Colorado-raised country artist Buckstein chatted with Digital Journal’s Markos Papadatos about his new single “Lucky Day.”
Tell us about the inspiration behind your new single Lucky Day.
Honestly, it was written pre-covid. I swear – no one will believe it at this point. We started with the melody on this tune without lyrics. Originally, we toyed with the title “Night and Day.”
“Lucky Day” was something I had never heard before, and when I dropped that title in the lyrics, it just flowed the way you want them to. It’s a story about the kind of day you wish you could bottle forever and open whenever you need it — a fantasy. Now that we’re coming out of the pandemic, it honestly feels like I wrote this song in some sort of clairvoyant fever dream.
You were an early participant in the TV talent competitions that still find audiences on broadcast TV to this day. Tell us about your experience on American Idol.
It’s more real than you think. People really are crazy when they’re searching for fame. The producers may have aided in that craziness by keeping us up too late and making our schedules tight, but all the drama was very real.
At the time, it was the greatest thing I had ever done – a true dream come true. I was on top of the world and all but certain that I was on my way and would never work another day in my life. It’s a lot to handle being that young and staring down potential stardom.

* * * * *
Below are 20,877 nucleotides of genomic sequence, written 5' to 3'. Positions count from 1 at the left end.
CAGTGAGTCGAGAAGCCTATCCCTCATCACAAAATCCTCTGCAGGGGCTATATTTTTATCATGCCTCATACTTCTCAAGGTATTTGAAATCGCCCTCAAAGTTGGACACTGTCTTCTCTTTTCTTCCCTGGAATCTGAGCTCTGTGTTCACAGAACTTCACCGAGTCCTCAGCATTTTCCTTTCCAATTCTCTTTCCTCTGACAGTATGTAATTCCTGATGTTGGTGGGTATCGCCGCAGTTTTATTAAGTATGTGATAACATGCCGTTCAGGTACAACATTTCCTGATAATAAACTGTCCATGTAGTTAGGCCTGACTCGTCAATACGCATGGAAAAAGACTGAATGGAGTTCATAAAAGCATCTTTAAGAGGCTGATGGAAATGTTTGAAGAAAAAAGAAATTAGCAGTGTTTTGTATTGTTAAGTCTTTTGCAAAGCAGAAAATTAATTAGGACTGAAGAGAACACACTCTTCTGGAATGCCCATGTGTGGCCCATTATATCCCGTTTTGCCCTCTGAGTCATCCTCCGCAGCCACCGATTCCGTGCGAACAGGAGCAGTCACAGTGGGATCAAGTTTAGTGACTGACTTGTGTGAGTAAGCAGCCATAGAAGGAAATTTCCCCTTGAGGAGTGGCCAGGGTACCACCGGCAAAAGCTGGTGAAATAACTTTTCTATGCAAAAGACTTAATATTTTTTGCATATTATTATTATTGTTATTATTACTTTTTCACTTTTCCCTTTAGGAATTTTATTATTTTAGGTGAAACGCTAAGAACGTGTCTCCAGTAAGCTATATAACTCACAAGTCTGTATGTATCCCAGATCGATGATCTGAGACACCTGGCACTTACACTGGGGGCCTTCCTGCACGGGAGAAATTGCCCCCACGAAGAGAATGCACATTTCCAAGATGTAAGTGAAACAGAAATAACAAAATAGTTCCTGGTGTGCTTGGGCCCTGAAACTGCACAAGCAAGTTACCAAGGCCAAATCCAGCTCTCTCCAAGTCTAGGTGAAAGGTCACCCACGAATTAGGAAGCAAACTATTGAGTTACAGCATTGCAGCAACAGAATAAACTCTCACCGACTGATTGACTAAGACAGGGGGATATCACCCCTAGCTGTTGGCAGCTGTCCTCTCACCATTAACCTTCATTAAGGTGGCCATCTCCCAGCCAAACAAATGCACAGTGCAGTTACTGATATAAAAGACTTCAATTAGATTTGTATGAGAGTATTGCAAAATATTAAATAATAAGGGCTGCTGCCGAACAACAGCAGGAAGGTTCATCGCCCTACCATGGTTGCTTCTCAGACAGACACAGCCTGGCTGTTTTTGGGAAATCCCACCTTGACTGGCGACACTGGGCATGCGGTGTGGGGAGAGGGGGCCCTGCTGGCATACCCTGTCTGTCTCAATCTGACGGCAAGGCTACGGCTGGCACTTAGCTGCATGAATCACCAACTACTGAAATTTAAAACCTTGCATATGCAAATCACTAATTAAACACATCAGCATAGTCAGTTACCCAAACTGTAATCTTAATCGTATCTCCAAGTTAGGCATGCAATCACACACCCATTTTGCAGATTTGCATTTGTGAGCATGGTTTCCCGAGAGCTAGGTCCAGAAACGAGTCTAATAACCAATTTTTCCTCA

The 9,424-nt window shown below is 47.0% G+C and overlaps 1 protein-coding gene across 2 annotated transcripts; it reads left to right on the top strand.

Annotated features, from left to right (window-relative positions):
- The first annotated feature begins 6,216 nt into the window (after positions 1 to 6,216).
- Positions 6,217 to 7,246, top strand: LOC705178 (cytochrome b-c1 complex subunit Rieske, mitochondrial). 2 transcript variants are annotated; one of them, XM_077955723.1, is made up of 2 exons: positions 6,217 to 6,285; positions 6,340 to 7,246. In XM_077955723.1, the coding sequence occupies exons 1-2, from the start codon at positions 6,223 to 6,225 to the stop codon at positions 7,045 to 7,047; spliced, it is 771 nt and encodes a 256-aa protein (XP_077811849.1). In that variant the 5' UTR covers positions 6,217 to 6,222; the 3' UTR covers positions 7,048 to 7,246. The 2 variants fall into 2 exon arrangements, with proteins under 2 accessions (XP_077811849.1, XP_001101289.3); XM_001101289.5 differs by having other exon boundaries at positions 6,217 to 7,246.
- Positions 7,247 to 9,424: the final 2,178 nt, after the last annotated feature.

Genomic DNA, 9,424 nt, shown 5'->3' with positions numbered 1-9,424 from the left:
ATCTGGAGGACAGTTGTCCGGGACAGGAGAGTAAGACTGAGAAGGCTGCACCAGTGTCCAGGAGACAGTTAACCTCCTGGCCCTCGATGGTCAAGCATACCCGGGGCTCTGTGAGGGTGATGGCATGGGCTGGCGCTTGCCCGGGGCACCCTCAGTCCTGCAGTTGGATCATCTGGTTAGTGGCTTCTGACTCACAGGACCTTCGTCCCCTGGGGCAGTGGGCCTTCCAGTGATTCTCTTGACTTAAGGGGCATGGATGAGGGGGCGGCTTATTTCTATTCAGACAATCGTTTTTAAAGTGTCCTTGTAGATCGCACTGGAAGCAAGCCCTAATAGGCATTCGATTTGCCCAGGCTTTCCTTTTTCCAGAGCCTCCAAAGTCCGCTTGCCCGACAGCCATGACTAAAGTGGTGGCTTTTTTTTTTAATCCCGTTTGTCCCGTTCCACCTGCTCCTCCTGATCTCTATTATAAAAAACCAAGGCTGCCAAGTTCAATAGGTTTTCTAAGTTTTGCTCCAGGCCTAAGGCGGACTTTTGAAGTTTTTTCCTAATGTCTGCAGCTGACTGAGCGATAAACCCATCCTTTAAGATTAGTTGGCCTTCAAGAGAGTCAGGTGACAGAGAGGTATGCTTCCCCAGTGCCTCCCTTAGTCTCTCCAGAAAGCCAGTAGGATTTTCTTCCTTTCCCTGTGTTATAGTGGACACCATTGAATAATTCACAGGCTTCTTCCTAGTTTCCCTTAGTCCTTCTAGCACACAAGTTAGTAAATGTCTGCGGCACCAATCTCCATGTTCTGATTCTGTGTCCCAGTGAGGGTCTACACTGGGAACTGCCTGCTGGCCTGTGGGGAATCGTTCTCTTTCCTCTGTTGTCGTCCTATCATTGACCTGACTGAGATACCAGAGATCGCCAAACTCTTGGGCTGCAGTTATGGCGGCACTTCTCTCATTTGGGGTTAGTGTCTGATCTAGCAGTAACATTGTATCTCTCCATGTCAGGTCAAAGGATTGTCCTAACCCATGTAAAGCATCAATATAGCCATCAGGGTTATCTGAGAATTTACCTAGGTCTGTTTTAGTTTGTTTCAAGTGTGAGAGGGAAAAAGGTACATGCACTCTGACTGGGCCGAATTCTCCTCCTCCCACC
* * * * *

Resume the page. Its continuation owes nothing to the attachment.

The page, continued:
Now, I feel very sympathetic for the Swift’s and Bieber’s of the world. Simon was genuine. Paula was a sweetheart. Randy never really gave me the time of day.
You have been a flagship artist for the country music scene in Colorado. What did you find unique about your childhood growing up among the Rockies?
We’re truly a melting pot here. You only have to travel 20 minutes to be in a completely different world with different sets of opinions and values. You may go to school in the city, but you camp and ride horses on the weekend. It rounds you out differently.
I think my musical influences were shaped heavily by it. The kids I grew up with hated country. So, I hated country, too until the day I could no longer deny its appeal. That resolution was thanks to my father who constantly was playing it and singing it whether I wanted him to or not.
And, even as I gravitated toward one genre, I couldn’t help but carry many others with me. That’s a balance I’m still trying to strike today in my original music. I think “Comfort Zone” is my best attempt at this to date.
You’ve earned the opportunity to open for some of the genre’s leaders like Kip Moore, Kane Brown, Old Dominion, Dustin Lynch & Charlie Daniels. What have you learned and implemented into your own show from them?
That this isn’t as hard as it looks. Haha. Seriously though, I think if anything, watching the majors has given me a better sense of how to spend my time and what is worth focusing on. In the suit and tie world, you’d say you have to work “on”your business not “in” your business. In the performance world, you have to do both.